When Jill Lepore receives an assignment, she rarely ever follows it. This may seem off for a Harvard professor who routinely doles out assignments to students. But Lepore, an accomplished author of several books and a writer for The New Yorker, explained that she doesn’t simply disregard the assignment, it’s just that her natural curiosity and research expertise often leads her in other directions.“No matter what I am asked to write about, I try to find an original story to tell that hasn’t been told before, and that involves, for me, the fun of archival discovery,” said Lepore. “And it is also kind of a point of professional pride, thinking that there has to be something in there that no one has ever found before.”Lepore spoke to a packed house in the Widener Library rotunda, delivering the third and final installment in Harvard College Dean Evelynn M. Hammonds’ Book Talk Series. The series was developed in coordination with the Undergraduate Council to allow students to further engage with faculty outside of the classroom and other traditional academic settings.“This is such a beautiful space here in Widener Library and such an extraordinary place to have these kinds of discussions that bring together students and staff to talk with members of our distinguished faculty,” said Hammonds, who is the Barbara Gutmann Rosenkrantz Professor of the History of Science and of African and African American Studies.Lepore’s latest book, “The Mansion of Happiness: A History of Life and Death” is a collection of essays that examine society’s ideas about the subject. In an essay called “The Lion and the Mouse,” Lepore explores the history of the attempt to ban E.B. White’s “Stuart Little.” The start of that idea came when Lepore was asked to review a book about the history of children’s literature. In reading the book, Lepore said she came across a “throwaway remark” about the banning of “Stuart Little.”“That just stopped me in my tracks. Why was ‘Stuart Little’ banned. He’s this little mouse that drives a little car?” Lepore said. “Then it dawned on me that the author of this book that I was supposed to be reviewing had no idea ‘Stuart Little’ was banned, and I became obsessed with finding out why ‘Stuart Little’ was so controversial.”Lepore told the 60 students that she searched archives and libraries looking for the answer. When she found it, the result was an essay discussing White and Anne Carroll Moore, who founded the children’s reading room in the New York Public Library, and their differing views on children’s literature. (Moore believed that children should be sheltered and White believed that children can handle more than adults give them credit for.)“One way to read ‘Stuart Little’ is as an indictment of both the childishness of children’s literature and the juvenilization of American culture,” Lepore said.Those in attendance appreciated Lepore’s insights.“I am so glad to have the opportunity to engage with a faculty member like this outside of the classroom,” said Jonathan Jeffrey ’16, as he waited his turn to ask a question. “And I really enjoyed the way she presented the material in a light manner, which you may not typically find in a classroom setting.”Previous series speakers were Jennifer Hochschild, Henry LaBarre Jayne Professor of Government and professor of African and African American studies, and John Dowling, the Llura and Gordon Gund Professor of Neuroscience and professor of ophthalmology. In addition to the book talks, Hammonds has opened her home to undergraduates for a series of fireside chats, again developed with the Undergraduate Council, featuring professors Henry Lewis Gates Jr. and Matthew Nock.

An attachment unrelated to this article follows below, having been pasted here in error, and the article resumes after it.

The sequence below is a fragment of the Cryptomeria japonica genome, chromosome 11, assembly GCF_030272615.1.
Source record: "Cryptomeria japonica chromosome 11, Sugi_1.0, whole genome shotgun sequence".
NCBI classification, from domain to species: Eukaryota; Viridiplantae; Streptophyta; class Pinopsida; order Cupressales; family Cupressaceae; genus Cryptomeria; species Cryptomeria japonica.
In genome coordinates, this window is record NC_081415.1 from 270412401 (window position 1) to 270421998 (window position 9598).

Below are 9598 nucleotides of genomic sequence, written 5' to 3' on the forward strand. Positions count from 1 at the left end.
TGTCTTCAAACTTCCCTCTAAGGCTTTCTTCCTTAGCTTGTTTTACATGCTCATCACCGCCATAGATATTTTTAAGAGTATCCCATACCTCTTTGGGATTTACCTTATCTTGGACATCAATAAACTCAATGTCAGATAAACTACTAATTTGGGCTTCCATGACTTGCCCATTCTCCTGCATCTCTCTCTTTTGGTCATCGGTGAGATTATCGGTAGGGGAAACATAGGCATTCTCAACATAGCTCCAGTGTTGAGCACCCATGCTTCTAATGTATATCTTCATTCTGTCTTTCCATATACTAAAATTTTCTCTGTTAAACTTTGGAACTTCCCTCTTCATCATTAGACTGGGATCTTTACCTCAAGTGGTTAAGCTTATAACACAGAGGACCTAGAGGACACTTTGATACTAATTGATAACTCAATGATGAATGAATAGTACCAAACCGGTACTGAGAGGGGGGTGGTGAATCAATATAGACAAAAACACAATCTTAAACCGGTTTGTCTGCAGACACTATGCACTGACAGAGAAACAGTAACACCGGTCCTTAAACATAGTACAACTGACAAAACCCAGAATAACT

Dominique DeMoe | The Observer Tags: 2018 Student Government Insider, Class Councils, freshman class council, junior class council, senior class council, sophomore class council Junior Class CouncilJunior Class Council (JCC) kicked off the semester with “Jump into Fall” on South Quad, which featured an inflatable joust arena and free pizza. To promote class unity, JCC also hosted a letter-writing event in September encouraging students to reach out to friends studying abroad.“Junior year is a little hard because half of our grade is abroad, so I think it’s nice to make sure people who are abroad feel included even if it’s something small like a letter,” JCC president Laksumi Sivanandan said. “Having something tangible is a nice touch.”After fall break, JCC presented “Oktoberfest,” providing soft pretzels, German chocolate cake, apple cider and root beer in front of South Dining Hall. The council has organized Oktoberfest for the past two years, and Sivanandan said JCC hopes to make the event a class tradition.In November, JCC sponsored “Thanks a Latte,” a Thanksgiving event where students could buy $5 Starbucks gift cards from JCC and send them to students or faculty. In time for the holidays, JCC hosted “Christmas Cheer and JCC Gear” in LaFortune Student Center, which included free treats and apparel for sale.Looking toward next semester, JCC plans to host a junior class formal in February. It will also be organizing another letter-writing event for students studying abroad and game watches for Notre Dame spring sports.“We’re really open to new ideas,” Sivanandan said. “We love hearing [students’] feedback, and we want to run with our ideas to serve [students] and to help students get the most out of their Notre Dame experience.” Sophomore Class CouncilSophomore Class Council (SCC) started the semester with a cookout on South Quad, welcoming sophomores back to campus with burgers, hot dogs and lawn games like Spikeball and cornhole. Before fall break, SCC hosted a fall carnival in LaFortune Student Center featuring a hugging booth and free fall snacks like kettle corn, pumpkin pie and apple cider.SCC partnered with JCC, the Student Government Department of Student Life and the Notre Dame Athletics Marketing Department to host a Shamrock Series game watch in Duncan Student Center, which drew about 550 people.In November, SCC hosted a Christmas trivia event in Duncan Student Center where it offered prizes including a $100 gift card to Chipotle and a $50 gift card to Starbucks. In preparation for the holidays, SCC held its class mass in the Basilica of the Sacred Heart, followed by cookies and hot chocolate in LaFortune Student Center. It also hosted an event to write letters and cards for Notre Dame alumni currently serving in the military.SCC plans to kick off next semester with the Gatsby Dance in the Dahnke Ballroom of Duncan Student Center, an SCC tradition passed down each year.“To me, class council has been a super connective experience both with other people on the [Sophomore Class] Council and with others in class council in years above and below me,” SCC president Sam Cannova said. “But moreover, it’s about connecting the entire class across campus, growing a network and realizing the Notre Dame community that’s so highly graced.” Senior Class CouncilSenior Class Council (SCC) began the semester with a few class meetings to allow seniors to reconvene and review their last year on campus. In October, SCC’s social committee led “Tailgate on the Terrace” at the Morris Inn, while SCC’s special event committee organized a class gathering at Legends the next week.“We really want to do a nice blend of active and passive events, active events being where you have people — especially people that are off-campus — interacting with their fellow classmates, and then passive events, which are our giveaways,” SCC president Michael Conlon said.In November, SCC hosted a scarf giveaway, coordinated by its faith and service committee, where it accepted non-perishable food items and monetary donations to benefit the Food Bank of Northern Indiana in exchange for free scarves.This year, SCC started Senior Sundays, held monthly in the Dahnke Ballroom and led by the Senior Week committee. Lasting most of the afternoon, Senior Sundays serve as a space for seniors to hang out, do homework and de-stress before the upcoming week while enjoying free food. The event usually attracts about 200 people throughout the day.Next semester, SCC plans to continue Senior Sundays and will also be hosting the annual 100 Days Dance, which marks 100 days until graduation. SCC will also plan Senior Week, a celebration held the week before graduation commemorating the class’s time at Notre Dame.“We’re really lucky we have a great group of seniors that have stayed really engaged this year,” Conlon said. “Everyone recognizes how special this year is.” Freshman Class CouncilFreshman Class Council (FCC) started its year with a Halloween costume dance in the Dahnke Ballroom of Duncan Student Center, complete with free Chick-fil-A.“It was our first main event, so there was definitely a learning curve. But overall it went really well,” FCC president Jordan Theriault said.In November, FCC hosted a concession stand for the Florida State vs. Notre Dame game on South Quad to raise money.FCC hosted a variety of Christmas-themed events to celebrate the holiday season. FCC held a class Christmas sweater Mass in the Basilica followed by a walkover to North Dining Hall in addition to a class ornament and Welcome Weekend photo sale. To close out the semester, FCC held a Christmas movie marathon where it played “Elf” and “Home Alone” in the LaFortune Student Center Ballroom, providing free hot chocolate and cookies.While plans are still tentative, FCC has discussed hosting a service fair along with other social events in the spring. This year, FCC chose to split into four committees — social events, fundraising, advertising/outreach and spiritual life/service committees — in order to efficiently brainstorm ideas for events and organize them.“Being on [FCC] has been a really great experience,” Theriault said. “Meeting new people who want to contribute to fostering a better sense of community at ND, and taking on a leadership role for the purpose of uniting the class is super special.”